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MH370 passengers likely suffocated: report

June 27, 2014, Perth, Aus. - The passengers and crew of the missing Malaysia Airlines Flight MH370 most likely died from suffocation and coasted lifelessly into the ocean on autopilot, a new report released by Australian officials said.

June 27, 2014  By Thomson Reuters

In a 55-page report, the Australian Transport Safety Board outlined
late Thursday how investigators had arrived at this conclusion after
comparing the conditions on the flight with previous disasters, although
it contained no new evidence from within the jetliner.


The report narrowed down the possible final resting place from
thousands of possible routes, while noting the absence of communications
and the steady flight path and a number of other key abnormalities in
the course of the ill-fated flight.



"Given these observations, the final stages of the unresponsive
crew/hypoxia event type appeared to best fit the available evidence for
the final period of MH370's flight when it was heading in a generally
southerly direction," the ATSB report said.

All of that suggested that the plane most likely crashed farther south
into the Indian Ocean than previously thought, Australian officials also
said, leading them to announce a shift farther south within the prior
search area.

The new analysis comes more than 100 days after the Boeing 777,
carrying 239 passengers and crew, disappeared on March 8 shortly after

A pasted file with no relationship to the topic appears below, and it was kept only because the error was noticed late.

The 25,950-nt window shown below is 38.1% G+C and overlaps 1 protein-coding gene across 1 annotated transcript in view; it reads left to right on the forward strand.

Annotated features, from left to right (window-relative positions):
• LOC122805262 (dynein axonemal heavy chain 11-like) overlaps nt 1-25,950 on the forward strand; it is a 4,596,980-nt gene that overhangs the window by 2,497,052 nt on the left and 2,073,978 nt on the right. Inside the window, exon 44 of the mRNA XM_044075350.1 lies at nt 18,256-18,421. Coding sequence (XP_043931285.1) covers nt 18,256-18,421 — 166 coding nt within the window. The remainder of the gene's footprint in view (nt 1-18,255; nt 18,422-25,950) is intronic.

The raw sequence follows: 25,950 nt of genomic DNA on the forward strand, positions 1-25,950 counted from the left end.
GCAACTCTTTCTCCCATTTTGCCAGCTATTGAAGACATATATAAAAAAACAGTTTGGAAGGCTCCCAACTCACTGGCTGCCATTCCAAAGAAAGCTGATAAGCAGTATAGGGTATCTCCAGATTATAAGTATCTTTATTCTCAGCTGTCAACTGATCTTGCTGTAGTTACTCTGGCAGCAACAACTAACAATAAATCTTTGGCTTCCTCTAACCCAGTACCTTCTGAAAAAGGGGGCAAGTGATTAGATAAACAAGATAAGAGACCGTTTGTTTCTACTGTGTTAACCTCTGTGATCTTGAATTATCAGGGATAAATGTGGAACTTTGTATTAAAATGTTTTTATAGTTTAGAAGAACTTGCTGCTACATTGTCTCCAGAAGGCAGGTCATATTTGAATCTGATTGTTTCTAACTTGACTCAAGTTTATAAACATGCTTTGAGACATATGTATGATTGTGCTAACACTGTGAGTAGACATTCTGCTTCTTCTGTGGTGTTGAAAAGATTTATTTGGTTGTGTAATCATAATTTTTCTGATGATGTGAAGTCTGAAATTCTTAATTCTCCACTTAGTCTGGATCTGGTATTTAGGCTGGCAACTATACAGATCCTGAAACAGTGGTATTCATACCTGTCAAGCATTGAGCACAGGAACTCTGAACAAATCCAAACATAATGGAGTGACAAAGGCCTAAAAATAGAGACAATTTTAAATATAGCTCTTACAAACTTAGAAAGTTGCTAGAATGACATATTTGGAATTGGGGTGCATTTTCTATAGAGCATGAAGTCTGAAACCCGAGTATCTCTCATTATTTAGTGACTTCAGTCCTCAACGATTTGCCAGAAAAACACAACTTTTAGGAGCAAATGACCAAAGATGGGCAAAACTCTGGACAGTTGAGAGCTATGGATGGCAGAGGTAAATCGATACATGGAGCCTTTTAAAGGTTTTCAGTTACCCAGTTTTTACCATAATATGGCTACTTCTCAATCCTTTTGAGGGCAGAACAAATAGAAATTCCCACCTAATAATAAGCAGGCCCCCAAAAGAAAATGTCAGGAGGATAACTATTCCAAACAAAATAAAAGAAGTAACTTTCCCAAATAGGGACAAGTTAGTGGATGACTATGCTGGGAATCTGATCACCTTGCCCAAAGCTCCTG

taking off from Kuala Lumpur bound for Beijing.


Investigators say what little evidence they have to work with
suggests the plane was deliberately diverted thousands of kilometres
from its scheduled route before eventually plunging into the Indian


The search was narrowed in April after a series of acoustic pings
thought to be from the plane's black box recorders were heard along a
final arc where analysis of satellite data put its last location.


But a month later, officials conceded the wreckage was not in that
concentrated area, some 1,600 kilometres off the northwest coast of
Australia, and the search area would have to be expanded.


"The new priority area is still focused on the seventh arc, where the
aircraft last communicated with satellite. We are now shifting our
attention to an area further south along the arc," Australian Deputy
Prime Minister Warren Truss told reporters in Canberra.

Truss said the area was determined after a review of satellite data,
early radar information and aircraft performance limits after the plane
diverted across the Malaysian peninsula and headed south into one of the
remotest areas of the planet.


"It is highly, highly likely that the aircraft was on autopilot
otherwise it could not have followed the orderly path that has been
identified through the satellite sightings," Truss said.


The next phase of the search is expected to start in August and take a
year, covering some 60,000 square kilometres at a cost of $56
million or more. The search is already the most expensive in aviation


The new priority search area is around 2,000 km west of Perth, a
stretch of isolated ocean frequently lashed by storm-force winds and
massive swells.


Two vessels, one Chinese and one from Dutch engineering company
Fugro, are currently mapping the sea floor along the arc, where depths
exceed 5,000 metres in parts.


A tender to find a commercial operator to conduct the sea floor search closes on Monday.


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